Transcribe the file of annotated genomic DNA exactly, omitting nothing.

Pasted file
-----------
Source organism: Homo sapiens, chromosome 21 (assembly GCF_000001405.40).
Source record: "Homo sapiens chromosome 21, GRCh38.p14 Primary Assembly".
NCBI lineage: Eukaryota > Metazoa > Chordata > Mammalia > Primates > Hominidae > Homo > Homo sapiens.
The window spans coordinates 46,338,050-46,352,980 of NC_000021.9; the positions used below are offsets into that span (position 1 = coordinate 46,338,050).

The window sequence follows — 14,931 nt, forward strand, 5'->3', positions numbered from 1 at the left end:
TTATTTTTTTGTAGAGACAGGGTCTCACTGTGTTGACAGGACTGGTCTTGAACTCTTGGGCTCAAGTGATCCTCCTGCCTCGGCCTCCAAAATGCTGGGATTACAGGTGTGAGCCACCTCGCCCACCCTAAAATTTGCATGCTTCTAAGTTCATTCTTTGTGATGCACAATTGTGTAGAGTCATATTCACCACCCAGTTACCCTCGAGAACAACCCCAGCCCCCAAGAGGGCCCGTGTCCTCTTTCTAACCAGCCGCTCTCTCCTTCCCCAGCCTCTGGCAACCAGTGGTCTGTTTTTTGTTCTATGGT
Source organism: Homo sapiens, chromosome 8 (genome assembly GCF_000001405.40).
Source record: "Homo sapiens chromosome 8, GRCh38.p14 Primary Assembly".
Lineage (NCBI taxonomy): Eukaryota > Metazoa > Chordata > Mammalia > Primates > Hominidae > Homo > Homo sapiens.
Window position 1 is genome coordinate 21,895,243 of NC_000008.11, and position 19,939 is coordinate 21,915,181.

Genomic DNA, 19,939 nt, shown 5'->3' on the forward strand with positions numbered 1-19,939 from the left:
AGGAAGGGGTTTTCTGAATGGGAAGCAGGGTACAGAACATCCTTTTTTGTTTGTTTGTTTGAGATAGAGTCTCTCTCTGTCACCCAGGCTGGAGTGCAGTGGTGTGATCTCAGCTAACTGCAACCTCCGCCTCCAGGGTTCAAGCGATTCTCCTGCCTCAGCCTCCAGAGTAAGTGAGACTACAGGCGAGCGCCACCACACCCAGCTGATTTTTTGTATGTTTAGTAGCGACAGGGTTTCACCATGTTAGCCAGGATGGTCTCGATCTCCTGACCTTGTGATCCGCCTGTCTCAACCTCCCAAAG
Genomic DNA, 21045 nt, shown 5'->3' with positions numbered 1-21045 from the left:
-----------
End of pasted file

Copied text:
Source organism: Homo sapiens, chromosome 21 (assembly GCF_000001405.40).
Source record: "Homo sapiens chromosome 21, GRCh38.p14 Primary Assembly".
NCBI lineage: Eukaryota > Metazoa > Chordata > Mammalia > Primates > Hominidae > Homo > Homo sapiens.
The window spans coordinates 46,338,050-46,352,980 of NC_000021.9; the positions used below are offsets into that span (position 1 = coordinate 46,338,050).

The window sequence follows — 14,931 nt, forward strand, 5'->3', positions numbered from 1 at the left end:
TTATTTTTTTGTAGAGACAGGGTCTCACTGTGTTGACAGGACTGGTCTTGAACTCTTGGGCTCAAGTGATCCTCCTGCCTCGGCCTCCAAAATGCTGGGATTACAGGTGTGAGCCACCTCGCCCACCCTAAAATTTGCATGCTTCTAAGTTCATTCTTTGTGATGCACAATTGTGTAGAGTCATATTCACCACCCAGTTACCCTCGAGAACAACCCCAGCCCCCAAGAGGGCCCGTGTCCTCTTTCTAACCAGCCGCTCTCTCCTTCCCCAGCCTCTGGCAACCAGTGGTCTGTTTTTTGTTCTATGGT
Source organism: Homo sapiens, chromosome 8 (genome assembly GCF_000001405.40).
Source record: "Homo sapiens chromosome 8, GRCh38.p14 Primary Assembly".
Lineage (NCBI taxonomy): Eukaryota > Metazoa > Chordata > Mammalia > Primates > Hominidae > Homo > Homo sapiens.
Window position 1 is genome coordinate 21,895,243 of NC_000008.11, and position 19,939 is coordinate 21,915,181.

Genomic DNA, 19,939 nt, shown 5'->3' on the forward strand with positions numbered 1-19,939 from the left:
AGGAAGGGGTTTTCTGAATGGGAAGCAGGGTACAGAACATCCTTTTTTGTTTGTTTGTTTGAGATAGAGTCTCTCTCTGTCACCCAGGCTGGAGTGCAGTGGTGTGATCTCAGCTAACTGCAACCTCCGCCTCCAGGGTTCAAGCGATTCTCCTGCCTCAGCCTCCAGAGTAAGTGAGACTACAGGCGAGCGCCACCACACCCAGCTGATTTTTTGTATGTTTAGTAGCGACAGGGTTTCACCATGTTAGCCAGGATGGTCTCGATCTCCTGACCTTGTGATCCGCCTGTCTCAACCTCCCAAAG
Genomic DNA, 21045 nt, shown 5'->3' with positions numbered 1-21045 from the left: